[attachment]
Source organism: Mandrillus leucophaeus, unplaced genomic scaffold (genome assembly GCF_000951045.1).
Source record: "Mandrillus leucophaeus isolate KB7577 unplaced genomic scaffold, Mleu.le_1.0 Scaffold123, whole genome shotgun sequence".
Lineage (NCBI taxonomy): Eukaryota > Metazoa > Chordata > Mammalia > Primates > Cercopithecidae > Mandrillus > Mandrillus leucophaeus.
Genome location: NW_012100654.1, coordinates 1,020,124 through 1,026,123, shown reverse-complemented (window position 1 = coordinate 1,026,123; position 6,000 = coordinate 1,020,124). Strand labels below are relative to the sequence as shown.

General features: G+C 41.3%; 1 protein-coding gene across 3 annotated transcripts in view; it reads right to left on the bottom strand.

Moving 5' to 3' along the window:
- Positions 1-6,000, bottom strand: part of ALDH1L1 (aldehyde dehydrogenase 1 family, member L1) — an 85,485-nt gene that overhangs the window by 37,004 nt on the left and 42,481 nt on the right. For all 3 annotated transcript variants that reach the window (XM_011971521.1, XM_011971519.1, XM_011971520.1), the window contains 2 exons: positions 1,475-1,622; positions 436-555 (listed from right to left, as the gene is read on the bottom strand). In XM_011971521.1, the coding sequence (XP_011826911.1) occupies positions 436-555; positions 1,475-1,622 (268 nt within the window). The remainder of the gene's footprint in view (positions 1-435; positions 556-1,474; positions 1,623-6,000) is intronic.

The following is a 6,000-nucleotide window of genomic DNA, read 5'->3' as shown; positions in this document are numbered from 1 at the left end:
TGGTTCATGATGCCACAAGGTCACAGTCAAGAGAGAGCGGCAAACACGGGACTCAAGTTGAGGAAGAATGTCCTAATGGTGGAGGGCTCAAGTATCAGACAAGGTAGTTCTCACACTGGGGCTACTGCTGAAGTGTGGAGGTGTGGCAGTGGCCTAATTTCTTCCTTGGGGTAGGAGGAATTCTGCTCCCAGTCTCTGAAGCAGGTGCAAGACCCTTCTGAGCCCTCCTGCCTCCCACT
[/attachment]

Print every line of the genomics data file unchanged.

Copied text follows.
Source organism: Mandrillus leucophaeus, unplaced genomic scaffold (genome assembly GCF_000951045.1).
Source record: "Mandrillus leucophaeus isolate KB7577 unplaced genomic scaffold, Mleu.le_1.0 Scaffold123, whole genome shotgun sequence".
Lineage (NCBI taxonomy): Eukaryota > Metazoa > Chordata > Mammalia > Primates > Cercopithecidae > Mandrillus > Mandrillus leucophaeus.
Genome location: NW_012100654.1, coordinates 1,020,124 through 1,026,123, shown reverse-complemented (window position 1 = coordinate 1,026,123; position 6,000 = coordinate 1,020,124). Strand labels below are relative to the sequence as shown.

General features: G+C 41.3%; 1 protein-coding gene across 3 annotated transcripts in view; it reads right to left on the bottom strand.

Moving 5' to 3' along the window:
- Positions 1-6,000, bottom strand: part of ALDH1L1 (aldehyde dehydrogenase 1 family, member L1) — an 85,485-nt gene that overhangs the window by 37,004 nt on the left and 42,481 nt on the right. For all 3 annotated transcript variants that reach the window (XM_011971521.1, XM_011971519.1, XM_011971520.1), the window contains 2 exons: positions 1,475-1,622; positions 436-555 (listed from right to left, as the gene is read on the bottom strand). In XM_011971521.1, the coding sequence (XP_011826911.1) occupies positions 436-555; positions 1,475-1,622 (268 nt within the window). The remainder of the gene's footprint in view (positions 1-435; positions 556-1,474; positions 1,623-6,000) is intronic.

The following is a 6,000-nucleotide window of genomic DNA, read 5'->3' as shown; positions in this document are numbered from 1 at the left end:
TGGTTCATGATGCCACAAGGTCACAGTCAAGAGAGAGCGGCAAACACGGGACTCAAGTTGAGGAAGAATGTCCTAATGGTGGAGGGCTCAAGTATCAGACAAGGTAGTTCTCACACTGGGGCTACTGCTGAAGTGTGGAGGTGTGGCAGTGGCCTAATTTCTTCCTTGGGGTAGGAGGAATTCTGCTCCCAGTCTCTGAAGCAGGTGCAAGACCCTTCTGAGCCCTCCTGCCTCCCACT